As the restaurant landscape has changed—and will continue to change—due to the COVID-19 pandemic, there’s a reconsidering of the traditional restaurant model at both the chain and independent restaurant level. Pre-pandemic, operators were accustomed to dealing with some degree of uncertainty in the business (the typical joke is that in order to make a small fortune in the restaurant industry, you start with a large one), but the upheaval due to forced closures, a fearful diner and new social distancing measures add up to an unforgiving future where mistakes can be costly (or deadly).
One large chain, Panera Bread, is seeking to offset some of these issues by adopting a subscription model, similar to the “pay one fee, get unlimited access” credo of Netflix or music streaming services. “Our hypothesis is that recurring revenue based on subscription makes a lot of sense,” chief brand and concept officer Eduardo Luz told Adweek. “I believe part of our future is going to involve recurring revenue or subscription-based revenue, which is new to the restaurant world. [This is Panera’s] first attempt to go in that direction.”
The company first floated the idea last winter, and increased its profile in late June with free access to MyPanera+Coffee, a social media driven campaign running through to September. The program, launched in March and typically priced at $8.99 monthly, allows for unlimited hot and iced coffee or iced tea. Luz told Adweek that the chain is also looking to roll out a lunch program geared towards school-aged children
The idea of separating the cost of food from the actual foodstuff isn’t new: the concept of a single fee per meal has been floating around for ages (as recently as the ubiquitous Olive Garden never ending pasta bowl, which ended in 2019). The most familiar form, however, is a style of dining now considered anathema—the buffet. From hotel breakfast nooks to the lavish smorgasbords of Vegas, these types of foodservice have been forced to adapt to socially distant methods or full service table delivery. “Broad-menu buffet concepts now face a longer timeline for that reopening. And many of them already had financial problems and limited options from potential investors from the get-go,” wrote Jonathan Maze in Restaurant Business. “Add it all together, and this might well be the end for a massive portion of the broad-menu buffet business.”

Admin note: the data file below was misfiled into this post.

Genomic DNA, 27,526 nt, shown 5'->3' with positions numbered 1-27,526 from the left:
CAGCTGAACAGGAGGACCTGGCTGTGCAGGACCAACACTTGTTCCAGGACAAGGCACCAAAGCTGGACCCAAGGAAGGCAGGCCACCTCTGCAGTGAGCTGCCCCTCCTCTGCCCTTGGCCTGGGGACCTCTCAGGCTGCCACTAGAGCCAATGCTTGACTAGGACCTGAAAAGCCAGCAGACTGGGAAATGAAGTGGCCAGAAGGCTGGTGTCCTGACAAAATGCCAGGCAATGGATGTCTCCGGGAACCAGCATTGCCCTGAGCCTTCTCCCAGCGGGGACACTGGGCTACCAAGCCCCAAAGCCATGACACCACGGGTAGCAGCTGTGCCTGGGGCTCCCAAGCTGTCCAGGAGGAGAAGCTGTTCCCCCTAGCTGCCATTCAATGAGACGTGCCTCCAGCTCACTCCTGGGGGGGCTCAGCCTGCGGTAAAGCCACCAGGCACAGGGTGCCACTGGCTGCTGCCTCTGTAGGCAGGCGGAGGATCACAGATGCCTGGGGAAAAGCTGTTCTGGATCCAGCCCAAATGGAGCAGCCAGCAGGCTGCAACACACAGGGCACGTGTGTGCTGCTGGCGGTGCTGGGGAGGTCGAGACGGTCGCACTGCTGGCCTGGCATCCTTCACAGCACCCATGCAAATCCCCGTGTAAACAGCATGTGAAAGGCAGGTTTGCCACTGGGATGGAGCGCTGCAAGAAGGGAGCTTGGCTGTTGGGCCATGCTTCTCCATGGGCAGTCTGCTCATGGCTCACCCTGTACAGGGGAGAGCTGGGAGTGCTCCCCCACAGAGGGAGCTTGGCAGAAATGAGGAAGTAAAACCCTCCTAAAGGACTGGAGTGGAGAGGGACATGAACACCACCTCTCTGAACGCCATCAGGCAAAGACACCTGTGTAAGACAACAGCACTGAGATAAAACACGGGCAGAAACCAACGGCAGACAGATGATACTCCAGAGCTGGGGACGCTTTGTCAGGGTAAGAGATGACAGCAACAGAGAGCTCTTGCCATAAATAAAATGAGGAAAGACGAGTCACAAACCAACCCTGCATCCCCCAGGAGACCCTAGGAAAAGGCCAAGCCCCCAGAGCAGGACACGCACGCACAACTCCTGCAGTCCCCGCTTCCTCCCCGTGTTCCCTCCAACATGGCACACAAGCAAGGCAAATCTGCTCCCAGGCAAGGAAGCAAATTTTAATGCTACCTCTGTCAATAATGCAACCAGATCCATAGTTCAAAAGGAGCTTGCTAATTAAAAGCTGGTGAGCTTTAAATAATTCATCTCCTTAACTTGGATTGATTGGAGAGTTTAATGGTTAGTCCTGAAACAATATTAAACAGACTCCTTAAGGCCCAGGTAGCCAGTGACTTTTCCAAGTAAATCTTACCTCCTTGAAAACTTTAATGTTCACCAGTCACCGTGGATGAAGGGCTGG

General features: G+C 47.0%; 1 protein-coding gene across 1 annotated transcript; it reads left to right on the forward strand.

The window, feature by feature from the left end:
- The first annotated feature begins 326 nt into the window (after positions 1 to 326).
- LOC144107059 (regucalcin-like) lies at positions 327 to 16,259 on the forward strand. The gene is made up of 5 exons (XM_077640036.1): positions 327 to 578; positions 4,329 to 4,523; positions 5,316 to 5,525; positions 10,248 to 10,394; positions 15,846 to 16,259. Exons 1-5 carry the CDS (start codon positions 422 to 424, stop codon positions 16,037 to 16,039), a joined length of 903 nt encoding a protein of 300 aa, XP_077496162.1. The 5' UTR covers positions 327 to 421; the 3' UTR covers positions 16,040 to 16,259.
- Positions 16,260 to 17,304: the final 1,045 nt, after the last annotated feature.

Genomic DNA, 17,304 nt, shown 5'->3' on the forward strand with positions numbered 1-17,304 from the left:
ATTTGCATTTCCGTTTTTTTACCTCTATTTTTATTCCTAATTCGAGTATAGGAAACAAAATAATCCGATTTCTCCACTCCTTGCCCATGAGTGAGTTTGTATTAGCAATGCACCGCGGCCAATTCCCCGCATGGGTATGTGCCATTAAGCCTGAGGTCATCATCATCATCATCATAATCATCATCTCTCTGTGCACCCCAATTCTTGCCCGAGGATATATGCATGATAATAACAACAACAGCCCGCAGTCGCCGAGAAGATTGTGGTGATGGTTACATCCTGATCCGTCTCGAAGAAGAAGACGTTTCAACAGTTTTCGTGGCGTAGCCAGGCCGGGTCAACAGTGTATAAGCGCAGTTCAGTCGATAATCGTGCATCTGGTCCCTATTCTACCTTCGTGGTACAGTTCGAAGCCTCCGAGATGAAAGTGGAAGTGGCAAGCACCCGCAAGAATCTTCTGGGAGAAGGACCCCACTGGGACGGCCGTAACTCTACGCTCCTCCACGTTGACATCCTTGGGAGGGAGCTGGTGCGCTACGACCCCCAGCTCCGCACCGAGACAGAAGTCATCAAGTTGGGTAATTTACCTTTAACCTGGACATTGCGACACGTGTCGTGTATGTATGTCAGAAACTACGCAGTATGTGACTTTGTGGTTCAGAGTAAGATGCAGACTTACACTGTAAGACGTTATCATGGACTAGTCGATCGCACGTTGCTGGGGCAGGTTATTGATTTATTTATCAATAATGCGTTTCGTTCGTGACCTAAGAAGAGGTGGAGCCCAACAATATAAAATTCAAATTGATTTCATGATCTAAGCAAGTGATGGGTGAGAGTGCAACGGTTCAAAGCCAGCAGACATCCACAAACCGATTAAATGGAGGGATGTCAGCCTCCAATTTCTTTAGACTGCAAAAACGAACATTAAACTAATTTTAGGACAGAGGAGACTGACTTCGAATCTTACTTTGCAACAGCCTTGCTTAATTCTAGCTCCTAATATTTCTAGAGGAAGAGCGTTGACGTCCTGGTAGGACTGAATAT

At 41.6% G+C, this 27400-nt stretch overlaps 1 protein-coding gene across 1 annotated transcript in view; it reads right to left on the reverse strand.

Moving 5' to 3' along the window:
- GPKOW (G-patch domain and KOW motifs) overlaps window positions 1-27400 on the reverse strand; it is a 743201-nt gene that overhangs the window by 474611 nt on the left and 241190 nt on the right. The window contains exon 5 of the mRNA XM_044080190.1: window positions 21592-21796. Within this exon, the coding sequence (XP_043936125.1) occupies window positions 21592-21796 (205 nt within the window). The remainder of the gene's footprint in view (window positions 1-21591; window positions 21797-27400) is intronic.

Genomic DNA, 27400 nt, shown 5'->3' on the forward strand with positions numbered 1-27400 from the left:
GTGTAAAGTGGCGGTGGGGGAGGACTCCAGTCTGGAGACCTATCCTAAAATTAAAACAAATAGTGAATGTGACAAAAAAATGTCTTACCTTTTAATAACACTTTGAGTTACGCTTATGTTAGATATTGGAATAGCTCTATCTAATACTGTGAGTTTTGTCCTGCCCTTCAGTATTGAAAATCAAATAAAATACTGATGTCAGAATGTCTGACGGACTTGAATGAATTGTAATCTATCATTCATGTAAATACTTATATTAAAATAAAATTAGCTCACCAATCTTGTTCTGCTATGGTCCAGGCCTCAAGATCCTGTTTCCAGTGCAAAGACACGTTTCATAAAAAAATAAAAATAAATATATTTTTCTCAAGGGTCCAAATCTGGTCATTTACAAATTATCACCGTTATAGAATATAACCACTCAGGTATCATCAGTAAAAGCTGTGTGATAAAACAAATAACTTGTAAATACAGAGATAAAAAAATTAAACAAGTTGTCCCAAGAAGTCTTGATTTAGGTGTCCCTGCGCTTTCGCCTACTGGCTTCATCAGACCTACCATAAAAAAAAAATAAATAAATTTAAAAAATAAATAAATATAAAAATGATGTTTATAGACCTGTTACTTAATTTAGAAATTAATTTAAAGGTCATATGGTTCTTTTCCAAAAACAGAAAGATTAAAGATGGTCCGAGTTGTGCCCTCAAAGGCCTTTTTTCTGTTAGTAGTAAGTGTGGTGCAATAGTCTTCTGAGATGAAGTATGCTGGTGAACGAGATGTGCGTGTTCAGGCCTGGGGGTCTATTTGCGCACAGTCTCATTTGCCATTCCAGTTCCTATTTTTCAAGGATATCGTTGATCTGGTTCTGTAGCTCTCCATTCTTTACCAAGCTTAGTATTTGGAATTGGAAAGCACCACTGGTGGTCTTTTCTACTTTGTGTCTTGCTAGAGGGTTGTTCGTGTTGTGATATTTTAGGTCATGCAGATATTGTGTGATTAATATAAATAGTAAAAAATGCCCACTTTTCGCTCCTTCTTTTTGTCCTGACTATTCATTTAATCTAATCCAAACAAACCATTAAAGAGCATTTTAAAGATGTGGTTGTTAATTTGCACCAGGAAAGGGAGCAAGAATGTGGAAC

Although the buffet may or may not survive as a concept, the idea of a single-fee payout for unlimited options may have traction with a fast-casual audience such as the Panera diner. For the restaurateur, the benefits are tangible: instead of variations in already thin profit margins, these subscriptions allow for a company to streamline its menu, avoid wastage and get a guaranteed and dependable revenue upfront. In addition, this model also revives the important idea of brand loyalty or exclusivity as consumers continue to develop new dining habits based on months of working from home (for those lucky enough to be able to do so). After eschewing daily rituals of different dayparts (that early morning bagel or late afternoon coffee run), the brands that capture the attention of easily distracted and flighty diners will be the ones that emerge successful. “The coffee subscription model was in our pipeline long before COVID took effect,” Luz told FastCasual. “Subscription services are table stakes in many other industries, and coffee was a product we saw fitting into that model to create a more convenient and cost-effective option—making it easier than ever for consumers to access, and providing us a recurring revenue stream.”